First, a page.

How to Do a HIIT Routine on a Treadmill

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How to Do a HIIT Routine on a Treadmill

High-intensity interval training (HIIT) has developed into one of the most popular types of cardio fitness programs around.

The numerous benefits associated with HIIT training are quite considerable, so the fact that more people are giving it a try and sticking with it isn’t surprising.

However, many are overlooking the reality when composing their HIIT routine that it can be accomplished right there on the treadmill at home or in the gym. 

The Old School Approach to Cardio

Most people approach their cardio like they are training for a long-distance marathon. They run or bike at a moderate pace and usually go for half an hour or more during each training session. Sweat is flying around, unfortunate if you are next to the person, and there is plenty of gasping for air. As an example, just look at Rocky during his training montages in his films. He’s running miles down the street as the kids chased after him. 

Is there anything wrong with this type of long-distance cardio? It depends on what your goals are. Most people are doing it to lose weight and improve their cardiovascular health. This is a good thing as heart disease is the number one killer around the globe and keeping fit while consuming a good diet can do wonders to prevent it. 

However, with that said, this type of training is time-consuming. Time is our most precious commodity, so if we can attain the same health benefits and even possibly more, then you should weigh your cardio options and determine just what may work better in less time. In fitness, just like in many other things in life, it is all about working smart to get the best outcome.

Furthermore, long-distance cardio will not just burn away fat from your body, but it will also burn away at your muscle. It doesn’t discern between the two during your marathon running sessions. And muscle is certainly tough to come by so you don’t want to give it away so willingly. If you doubt that long-distance cardio will decrease your muscle mass, just take a look at serious long-distance runners and put belief in your eyes. These runners are usually thin with very few muscles on them. When you are choosing your cardio workouts, keep in mind that you do not want to do anything that will sacrifice muscle. Pick an exercise routine that will attack fat and improve your cardiovascular health.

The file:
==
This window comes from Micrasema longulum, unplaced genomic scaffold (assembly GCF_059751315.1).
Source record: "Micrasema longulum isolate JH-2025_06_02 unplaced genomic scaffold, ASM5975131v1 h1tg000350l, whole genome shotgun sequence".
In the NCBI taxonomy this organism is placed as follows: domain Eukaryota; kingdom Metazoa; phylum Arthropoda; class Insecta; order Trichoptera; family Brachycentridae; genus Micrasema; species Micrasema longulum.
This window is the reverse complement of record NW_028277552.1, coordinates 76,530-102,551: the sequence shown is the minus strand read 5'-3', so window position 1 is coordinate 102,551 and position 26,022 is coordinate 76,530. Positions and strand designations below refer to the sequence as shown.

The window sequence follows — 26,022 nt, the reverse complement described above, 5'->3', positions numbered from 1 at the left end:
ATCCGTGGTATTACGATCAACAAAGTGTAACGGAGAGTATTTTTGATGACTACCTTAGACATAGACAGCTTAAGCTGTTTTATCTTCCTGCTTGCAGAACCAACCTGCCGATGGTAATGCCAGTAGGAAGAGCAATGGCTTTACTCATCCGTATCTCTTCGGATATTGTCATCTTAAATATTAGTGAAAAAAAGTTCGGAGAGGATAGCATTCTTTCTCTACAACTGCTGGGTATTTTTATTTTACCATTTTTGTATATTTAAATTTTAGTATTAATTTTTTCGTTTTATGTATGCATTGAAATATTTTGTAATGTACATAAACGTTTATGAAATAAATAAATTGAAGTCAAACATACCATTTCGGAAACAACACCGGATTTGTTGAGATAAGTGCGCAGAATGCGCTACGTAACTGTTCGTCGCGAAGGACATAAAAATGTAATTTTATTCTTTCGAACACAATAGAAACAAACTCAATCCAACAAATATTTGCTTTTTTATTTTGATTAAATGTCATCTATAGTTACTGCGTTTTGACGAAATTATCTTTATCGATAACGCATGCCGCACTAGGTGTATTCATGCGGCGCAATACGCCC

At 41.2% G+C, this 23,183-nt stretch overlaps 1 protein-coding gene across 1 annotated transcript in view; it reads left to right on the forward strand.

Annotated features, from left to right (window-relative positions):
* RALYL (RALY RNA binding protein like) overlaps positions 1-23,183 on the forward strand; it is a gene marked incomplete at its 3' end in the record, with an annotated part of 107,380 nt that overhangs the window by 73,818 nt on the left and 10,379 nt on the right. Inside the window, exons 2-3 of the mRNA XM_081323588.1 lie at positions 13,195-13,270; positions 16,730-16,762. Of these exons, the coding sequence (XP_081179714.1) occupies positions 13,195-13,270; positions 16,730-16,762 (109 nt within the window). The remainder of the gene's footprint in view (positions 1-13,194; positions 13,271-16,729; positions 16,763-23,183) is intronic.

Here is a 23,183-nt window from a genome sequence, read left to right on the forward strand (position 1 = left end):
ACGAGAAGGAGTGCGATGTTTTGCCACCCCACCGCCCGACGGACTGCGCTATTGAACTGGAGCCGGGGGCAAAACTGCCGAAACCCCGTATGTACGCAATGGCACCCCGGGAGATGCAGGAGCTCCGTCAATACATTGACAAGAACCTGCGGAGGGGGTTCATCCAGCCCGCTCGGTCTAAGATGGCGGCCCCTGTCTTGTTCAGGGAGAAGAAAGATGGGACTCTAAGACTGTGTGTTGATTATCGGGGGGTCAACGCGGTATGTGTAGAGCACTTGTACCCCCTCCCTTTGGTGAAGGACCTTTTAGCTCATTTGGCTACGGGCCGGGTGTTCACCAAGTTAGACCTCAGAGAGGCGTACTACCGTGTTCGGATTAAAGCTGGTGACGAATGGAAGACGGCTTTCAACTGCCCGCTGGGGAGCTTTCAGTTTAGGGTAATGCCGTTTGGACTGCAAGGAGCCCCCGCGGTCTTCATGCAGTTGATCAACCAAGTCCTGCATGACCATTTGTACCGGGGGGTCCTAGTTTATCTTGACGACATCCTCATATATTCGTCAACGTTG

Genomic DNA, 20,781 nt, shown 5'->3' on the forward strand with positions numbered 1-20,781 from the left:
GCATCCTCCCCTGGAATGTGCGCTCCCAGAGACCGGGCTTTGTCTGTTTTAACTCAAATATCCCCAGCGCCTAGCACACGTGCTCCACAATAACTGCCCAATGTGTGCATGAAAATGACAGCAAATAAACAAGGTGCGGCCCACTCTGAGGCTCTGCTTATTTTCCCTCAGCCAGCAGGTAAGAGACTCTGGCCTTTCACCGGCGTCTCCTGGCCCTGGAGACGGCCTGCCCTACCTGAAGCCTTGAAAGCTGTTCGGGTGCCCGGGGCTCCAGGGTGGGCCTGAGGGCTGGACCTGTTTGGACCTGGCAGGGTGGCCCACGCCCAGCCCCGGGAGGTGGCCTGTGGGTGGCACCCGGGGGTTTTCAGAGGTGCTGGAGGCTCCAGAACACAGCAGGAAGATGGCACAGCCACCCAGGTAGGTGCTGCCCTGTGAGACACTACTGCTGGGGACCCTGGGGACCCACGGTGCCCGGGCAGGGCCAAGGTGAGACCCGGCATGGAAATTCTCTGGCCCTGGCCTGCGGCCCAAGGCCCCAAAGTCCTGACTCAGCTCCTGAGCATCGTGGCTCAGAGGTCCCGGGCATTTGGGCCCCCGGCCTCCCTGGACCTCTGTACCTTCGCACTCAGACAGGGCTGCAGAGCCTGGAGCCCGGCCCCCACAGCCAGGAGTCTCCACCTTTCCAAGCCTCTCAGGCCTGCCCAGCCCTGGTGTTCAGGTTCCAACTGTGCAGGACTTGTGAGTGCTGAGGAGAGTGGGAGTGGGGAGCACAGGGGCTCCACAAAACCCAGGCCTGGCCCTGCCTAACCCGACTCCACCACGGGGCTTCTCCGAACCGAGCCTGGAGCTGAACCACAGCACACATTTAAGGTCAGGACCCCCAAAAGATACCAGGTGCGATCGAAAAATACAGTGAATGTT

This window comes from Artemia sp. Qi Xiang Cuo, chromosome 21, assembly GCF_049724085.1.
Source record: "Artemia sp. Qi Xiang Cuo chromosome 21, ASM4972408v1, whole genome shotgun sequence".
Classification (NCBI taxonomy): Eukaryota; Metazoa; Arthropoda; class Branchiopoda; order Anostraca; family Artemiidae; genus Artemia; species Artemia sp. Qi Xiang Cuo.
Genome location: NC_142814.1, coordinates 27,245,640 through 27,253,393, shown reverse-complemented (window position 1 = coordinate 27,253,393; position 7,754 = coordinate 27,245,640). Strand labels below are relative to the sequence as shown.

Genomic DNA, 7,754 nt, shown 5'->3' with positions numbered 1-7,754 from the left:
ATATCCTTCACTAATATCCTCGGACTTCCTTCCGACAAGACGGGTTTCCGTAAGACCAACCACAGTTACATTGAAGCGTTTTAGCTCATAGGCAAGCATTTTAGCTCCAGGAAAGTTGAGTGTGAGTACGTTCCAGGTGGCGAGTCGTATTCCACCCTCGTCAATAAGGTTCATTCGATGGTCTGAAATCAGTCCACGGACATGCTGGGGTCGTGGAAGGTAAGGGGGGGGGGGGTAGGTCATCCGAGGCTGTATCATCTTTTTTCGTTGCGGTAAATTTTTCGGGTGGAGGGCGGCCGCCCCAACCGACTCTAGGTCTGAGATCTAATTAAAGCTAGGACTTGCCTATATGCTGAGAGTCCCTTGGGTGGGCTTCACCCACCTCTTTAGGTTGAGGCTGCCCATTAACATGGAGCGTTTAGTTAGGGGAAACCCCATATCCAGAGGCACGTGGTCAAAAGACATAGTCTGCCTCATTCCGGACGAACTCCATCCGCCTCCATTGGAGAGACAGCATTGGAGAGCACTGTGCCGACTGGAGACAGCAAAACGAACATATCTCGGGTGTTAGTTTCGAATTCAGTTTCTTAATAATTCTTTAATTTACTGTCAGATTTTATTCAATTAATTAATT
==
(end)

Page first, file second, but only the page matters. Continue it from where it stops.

Be the Treadmill Sprinter

On the other hand, take a look at runners that only compete in sprinting races. To put it bluntly, they are usually shredded with little fat on them, yet their muscles are well developed. This is because sprinting workouts are short, but completed with high intensity. These HIIT workouts burn fat and leave the muscle alone. And the best part is that you can get these workouts done in a very short amount of time. 

Would you like an authentic real-world introduction to just what HIIT can do for people? I once was asked to join a men’s slowpitch softball team back in the day. As a person who has always taken pride in my level of fitness, I was expecting that I would be surrounded by men whose best physical days were behind them. After all, slowpitch softball has a reputation for out of shape players trying to relive their glory days. But when I met my teammates, I was astounded by how lean and shredded they were. It turned out that I joined a team that consisted of former college sprinters that still held true to their HIIT training.

High-intensity interval training (HIIT) is performed by doing short bursts of high-intensity cardio exercises followed by rest periods and then repeated. For instance, here is a perfect little HIIT sprinting workout you can do on a treadmill. Of course, you can modify it here and there as you see fit by increasing the incline or even speeding it up a bit as you get comfortable. 

  • Begin with a light walk on the treadmill for a couple of minutes to get your body ready for what is about to come.
  • Sprint for 45 seconds safely on the treadmill. 
  • Switch to the Cool Down mode on the treadmill and walk slowly for one to two minutes until you are ready for the next round.
  • Go back at it again! Repeat this process five to eight times depending on your current fitness level. 

If you are not able to sprint hard for 45 straight seconds when beginning this program, just aim for 30 seconds. Remember, the more you do something, the better you will get at it. 

HIIT on the treadmill will give you even better results than the long-distance cardio sessions that usually involve a lot of boredom. Research shows HIIT will burn away belly fat 50 percent better and even allow you to build muscle along the way. On top of this, it will increase your metabolism significantly for the following two hours after. You will still be burning fat for the next 120 minutes as you shower, stream shows online, and read your latest book in bed before you drift off to sleep.  

Stick with the Routine

You will get amazing results from HIIT if you keep with it. Of course, that is the toughest part of it, isn’t it? You need to keep your motivation and enthusiasm high. You need to make a commitment to setting goals and trying your best to achieve them. Before long, you will be healthier and even have more time on your hands than if you were doing long-distance cardio still. 

Ryan is a journalist, educator, and health and fitness trainer that currently makes his home in Illinois. With a Master’s in Reading and Literacy and award-winning personal training results with his fitness clients, he is still reminded daily that he is not a doctor like his wife Katie. Ryan enjoys spending time with his daughter Ellie, dogs Flair and Smoosh, and kitten Charlotte. In his free moments, he likes to write books for children that will hopefully be on shelves in the near future.
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